A quarter century ago, the prospects for federal civil litigation of international human rights violations under the Alien Tort Statute (ATS) seemed bright. With the statute’s modern revival, a decade earlier in Filártiga, foreign nationals, often with no recourse in their own countries, had a forum for judicial vindication of a broad range of wrongs by state officials, multinational corporations, and even, in limited circumstances, foreign states themselves. The Supreme Court’s Kiobel decision in 2013, however, may signal the end of the Filártiga revolution, with Congress’s seeming acquiescence: Congress, after all, could amend the ATS if it disagreed with the Court. Congress’s inaction should not be attributed to inertia, for Congress has not been idle. Over the same period, it has continually expanded civil liability for foreign terrorist acts against American nationals, even to the point of effectively intervening in ongoing cases. The recent Justice Against Sponsors of Terrorism Act (JASTA) is the latest example. The near demise of the ATS and the growth of anti-terrorism legislation are of a piece. They represent a turn away from a cosmopolitan vision of building a global legal order, in which all states protect human rights regardless of nationality. The emphasis in the more nationalist vision today on protecting Americans from terrorism has some merit, but in practice it lends itself to the use of civil litigation as a weapon against foreign states, often at the expense of the victims the legislation purports to serve. Moreover, the sharp division between Americans and foreigners, with protection only of the former, risks casting foreigners as dangerous others. The division is also unrealistic, given the pervasive effect U.S. actions have throughout the world. Recognition of this effect would also help counter the understanding of many ATS cases, including Filártiga itself, as foreign many times over—“foreign cubed” in the jargon applied to ATS cases involving a foreign plaintiff and foreign defendant litigating over actions that took place in a foreign country. Rather than simply representing the intrusion of foreign concerns into federal courts, ATS cases may serve U.S. democratic interests by helping to cast light on the harmful effects on human rights that U.S. policy may have.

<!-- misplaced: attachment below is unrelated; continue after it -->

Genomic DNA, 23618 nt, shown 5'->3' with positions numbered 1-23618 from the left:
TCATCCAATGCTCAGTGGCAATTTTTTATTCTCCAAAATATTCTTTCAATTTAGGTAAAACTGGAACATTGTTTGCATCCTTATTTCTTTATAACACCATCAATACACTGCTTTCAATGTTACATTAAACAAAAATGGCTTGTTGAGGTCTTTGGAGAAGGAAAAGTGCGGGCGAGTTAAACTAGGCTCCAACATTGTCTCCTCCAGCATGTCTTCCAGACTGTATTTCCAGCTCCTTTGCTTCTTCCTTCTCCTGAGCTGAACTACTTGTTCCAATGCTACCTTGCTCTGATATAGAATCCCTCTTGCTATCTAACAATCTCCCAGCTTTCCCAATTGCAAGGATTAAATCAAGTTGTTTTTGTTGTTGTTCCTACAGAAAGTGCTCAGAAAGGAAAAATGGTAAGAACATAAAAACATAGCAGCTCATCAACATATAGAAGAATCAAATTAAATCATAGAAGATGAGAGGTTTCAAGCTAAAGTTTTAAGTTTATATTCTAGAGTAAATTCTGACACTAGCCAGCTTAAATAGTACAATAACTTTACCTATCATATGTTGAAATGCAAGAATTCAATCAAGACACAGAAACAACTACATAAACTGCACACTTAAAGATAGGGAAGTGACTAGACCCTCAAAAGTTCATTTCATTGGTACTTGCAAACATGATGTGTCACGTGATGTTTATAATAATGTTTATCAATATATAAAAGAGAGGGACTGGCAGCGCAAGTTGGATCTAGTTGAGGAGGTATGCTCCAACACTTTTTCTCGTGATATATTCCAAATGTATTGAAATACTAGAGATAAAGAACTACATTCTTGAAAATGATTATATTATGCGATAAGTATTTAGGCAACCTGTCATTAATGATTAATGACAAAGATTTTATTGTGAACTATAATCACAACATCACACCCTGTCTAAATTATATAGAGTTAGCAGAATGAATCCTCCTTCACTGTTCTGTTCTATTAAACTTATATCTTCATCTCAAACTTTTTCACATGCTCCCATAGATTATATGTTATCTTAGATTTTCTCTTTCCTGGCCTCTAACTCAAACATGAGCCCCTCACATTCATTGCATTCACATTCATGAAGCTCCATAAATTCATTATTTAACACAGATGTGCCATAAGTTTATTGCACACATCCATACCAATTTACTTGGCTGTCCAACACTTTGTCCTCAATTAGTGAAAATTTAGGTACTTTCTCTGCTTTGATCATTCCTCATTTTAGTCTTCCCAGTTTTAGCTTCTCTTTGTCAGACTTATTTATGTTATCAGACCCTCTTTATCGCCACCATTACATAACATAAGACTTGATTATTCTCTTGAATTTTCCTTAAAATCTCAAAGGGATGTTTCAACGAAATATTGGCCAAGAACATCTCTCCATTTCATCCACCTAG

Stephen J. Schnably,
The Transformation of Human Rights Litigation: the Alien Tort Statute, the Anti-Terrorism Act, and JASTA,
24 U. Miami Int’l & Comp. L. Rev.
Available at: http://repository.law.miami.edu/umiclr/vol24/iss2/5